Positivist Temple of Porto Alegre – Porto Alegre, Brazil - Atlas Obscura

Positivist Temple of Porto Alegre

One of the few remaining temples of the Religion of Humanity. 

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You will find all kinds of religious temples in Porto Alegre, servicing Hindus, Mormons, and more. But amidst all of these more mainstream faiths is a house of worship of a small and unique religion that few have heard of—yet one that was influential in the creation of modern Brazil.

The Religion of Humanity was founded by Auguste Comte, a seminal figure in the creation of academic sociology. Comte created a methodological approach to sociology that he called positivism, which strictly followed the scientific method. For knowledge to be valid to a positivist, it must be observed by the senses or shown logically. As such, positivists reject metaphysics and theology. So how did he end up founding a religion?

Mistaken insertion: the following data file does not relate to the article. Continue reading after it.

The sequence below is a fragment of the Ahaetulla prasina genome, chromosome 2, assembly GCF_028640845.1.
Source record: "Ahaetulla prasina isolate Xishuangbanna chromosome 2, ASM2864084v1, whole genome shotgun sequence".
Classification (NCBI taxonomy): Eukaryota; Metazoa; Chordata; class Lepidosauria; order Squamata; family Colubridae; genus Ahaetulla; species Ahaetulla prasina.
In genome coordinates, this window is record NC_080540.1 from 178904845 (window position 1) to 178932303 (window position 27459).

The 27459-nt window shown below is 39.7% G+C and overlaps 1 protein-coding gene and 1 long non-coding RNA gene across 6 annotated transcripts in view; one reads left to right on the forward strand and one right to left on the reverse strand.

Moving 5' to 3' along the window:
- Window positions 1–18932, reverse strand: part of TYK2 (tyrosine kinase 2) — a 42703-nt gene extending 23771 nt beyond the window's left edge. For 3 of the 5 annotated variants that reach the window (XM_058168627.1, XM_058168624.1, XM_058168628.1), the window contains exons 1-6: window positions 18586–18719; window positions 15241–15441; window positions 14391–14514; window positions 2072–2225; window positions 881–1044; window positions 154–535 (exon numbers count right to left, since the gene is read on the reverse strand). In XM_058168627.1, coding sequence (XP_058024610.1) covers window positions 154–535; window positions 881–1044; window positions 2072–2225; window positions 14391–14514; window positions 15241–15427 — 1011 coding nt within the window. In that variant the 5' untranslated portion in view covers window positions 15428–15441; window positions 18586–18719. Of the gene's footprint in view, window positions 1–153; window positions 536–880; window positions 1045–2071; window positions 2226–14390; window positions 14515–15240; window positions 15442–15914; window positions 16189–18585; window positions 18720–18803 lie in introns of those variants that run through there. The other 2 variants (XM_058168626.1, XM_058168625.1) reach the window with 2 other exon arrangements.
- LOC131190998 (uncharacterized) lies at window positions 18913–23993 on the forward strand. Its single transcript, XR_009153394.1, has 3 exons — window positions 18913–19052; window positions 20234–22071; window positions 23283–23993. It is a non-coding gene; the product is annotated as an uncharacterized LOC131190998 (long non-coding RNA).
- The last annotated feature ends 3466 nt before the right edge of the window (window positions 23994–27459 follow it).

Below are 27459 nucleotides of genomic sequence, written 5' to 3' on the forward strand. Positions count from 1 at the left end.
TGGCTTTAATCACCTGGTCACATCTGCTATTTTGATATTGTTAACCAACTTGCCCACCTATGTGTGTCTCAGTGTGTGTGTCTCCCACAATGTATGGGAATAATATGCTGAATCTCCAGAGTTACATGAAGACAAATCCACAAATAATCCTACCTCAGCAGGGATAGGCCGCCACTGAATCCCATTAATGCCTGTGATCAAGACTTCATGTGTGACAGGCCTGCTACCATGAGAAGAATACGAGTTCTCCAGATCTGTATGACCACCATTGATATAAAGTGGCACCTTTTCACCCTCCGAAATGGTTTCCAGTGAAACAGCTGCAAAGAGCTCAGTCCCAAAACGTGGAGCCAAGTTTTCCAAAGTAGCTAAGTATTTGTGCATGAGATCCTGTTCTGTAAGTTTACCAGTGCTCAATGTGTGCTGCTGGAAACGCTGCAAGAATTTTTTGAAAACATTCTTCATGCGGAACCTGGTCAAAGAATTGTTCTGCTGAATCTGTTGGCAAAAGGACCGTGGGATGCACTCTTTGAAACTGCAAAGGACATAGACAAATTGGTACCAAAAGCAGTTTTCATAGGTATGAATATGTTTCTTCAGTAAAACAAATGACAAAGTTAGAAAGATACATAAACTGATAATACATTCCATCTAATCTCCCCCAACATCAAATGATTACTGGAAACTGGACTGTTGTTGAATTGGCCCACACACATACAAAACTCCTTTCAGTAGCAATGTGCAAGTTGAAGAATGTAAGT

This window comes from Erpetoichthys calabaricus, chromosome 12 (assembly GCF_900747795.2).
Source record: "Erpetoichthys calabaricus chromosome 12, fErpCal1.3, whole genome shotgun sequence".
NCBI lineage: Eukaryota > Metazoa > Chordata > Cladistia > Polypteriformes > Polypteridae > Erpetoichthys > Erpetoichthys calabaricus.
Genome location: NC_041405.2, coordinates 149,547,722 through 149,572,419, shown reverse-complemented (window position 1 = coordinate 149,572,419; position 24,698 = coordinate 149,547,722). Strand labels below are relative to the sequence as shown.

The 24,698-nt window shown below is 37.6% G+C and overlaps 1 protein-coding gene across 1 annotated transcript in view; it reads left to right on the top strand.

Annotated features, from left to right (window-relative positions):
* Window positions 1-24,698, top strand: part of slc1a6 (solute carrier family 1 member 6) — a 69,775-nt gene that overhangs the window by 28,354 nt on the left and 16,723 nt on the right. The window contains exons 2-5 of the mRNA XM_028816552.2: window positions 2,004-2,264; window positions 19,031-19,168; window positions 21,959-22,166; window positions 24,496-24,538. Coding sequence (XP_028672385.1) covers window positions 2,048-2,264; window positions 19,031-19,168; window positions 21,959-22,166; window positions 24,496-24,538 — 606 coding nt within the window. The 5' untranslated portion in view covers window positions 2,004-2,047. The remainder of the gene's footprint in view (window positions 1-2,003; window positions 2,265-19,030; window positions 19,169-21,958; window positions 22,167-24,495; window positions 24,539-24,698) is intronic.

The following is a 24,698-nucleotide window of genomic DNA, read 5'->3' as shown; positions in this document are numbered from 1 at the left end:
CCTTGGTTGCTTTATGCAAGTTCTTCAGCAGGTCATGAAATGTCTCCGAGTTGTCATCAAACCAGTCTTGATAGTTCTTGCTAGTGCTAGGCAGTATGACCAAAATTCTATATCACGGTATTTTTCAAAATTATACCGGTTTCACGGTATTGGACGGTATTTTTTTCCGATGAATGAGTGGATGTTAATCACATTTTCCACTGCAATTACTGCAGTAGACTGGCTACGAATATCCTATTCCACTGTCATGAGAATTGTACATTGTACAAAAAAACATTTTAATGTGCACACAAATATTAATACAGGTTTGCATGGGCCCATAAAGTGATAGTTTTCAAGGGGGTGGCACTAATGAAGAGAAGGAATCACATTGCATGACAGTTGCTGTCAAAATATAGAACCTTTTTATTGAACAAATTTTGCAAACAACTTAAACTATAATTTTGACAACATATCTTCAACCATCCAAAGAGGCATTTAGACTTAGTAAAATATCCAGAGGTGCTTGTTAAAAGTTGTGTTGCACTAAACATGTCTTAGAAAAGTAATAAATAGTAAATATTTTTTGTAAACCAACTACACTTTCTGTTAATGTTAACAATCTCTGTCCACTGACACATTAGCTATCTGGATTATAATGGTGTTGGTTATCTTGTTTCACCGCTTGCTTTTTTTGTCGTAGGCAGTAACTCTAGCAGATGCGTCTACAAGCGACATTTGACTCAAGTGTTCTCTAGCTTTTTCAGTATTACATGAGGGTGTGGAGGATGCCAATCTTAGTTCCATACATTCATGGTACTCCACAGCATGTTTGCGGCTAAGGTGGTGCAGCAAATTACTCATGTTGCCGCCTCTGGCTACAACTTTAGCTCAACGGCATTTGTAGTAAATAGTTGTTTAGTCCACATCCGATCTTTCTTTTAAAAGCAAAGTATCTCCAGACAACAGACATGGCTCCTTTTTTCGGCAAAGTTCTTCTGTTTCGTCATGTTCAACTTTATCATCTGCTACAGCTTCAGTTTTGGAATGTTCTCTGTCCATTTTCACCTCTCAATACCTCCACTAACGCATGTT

Comte was deeply concerned that society wasn’t ready to depart from religion just yet. He felt that people still needed to participate in the services and communities that religions offered. So he founded his own religion based upon a creed of altruism and a commitment to scientific progress.

The Religion of Humanity, also simply known as Positivism, attracted some followers, though nowhere was the doctrine more influential than in Brazil. When the emperor of Brazil was overthrown in the 1889 coup, many of the republicans involved were directly influenced by Comte and intent on incorporating his ideas into the First Republic of Brazil.

Two temples explicitly built for the Religion of Humanity sprung up in Brazil in the early 1900s. One in Rio de Janeiro, the other, of course, in Porto Alegre. Services at this temple peaked in the 30s, but the Religion of Humanity never caught on and the temple reduced activities. But with other temples like the one in Rio closing, the Positivist Temple of Porto Alegre is the last remaining one in operation.

Thirteen steps lead up to the Positivist Temple, one for each month of the calendar system Comte devised for the Religion of Humanity. The interior is very reminiscent of a church, with a pulpit for sermons and a pipe organ for hymns.

Know Before You Go

The Positivist Temple is open Sundays from 10 a.m. to 1 p.m.

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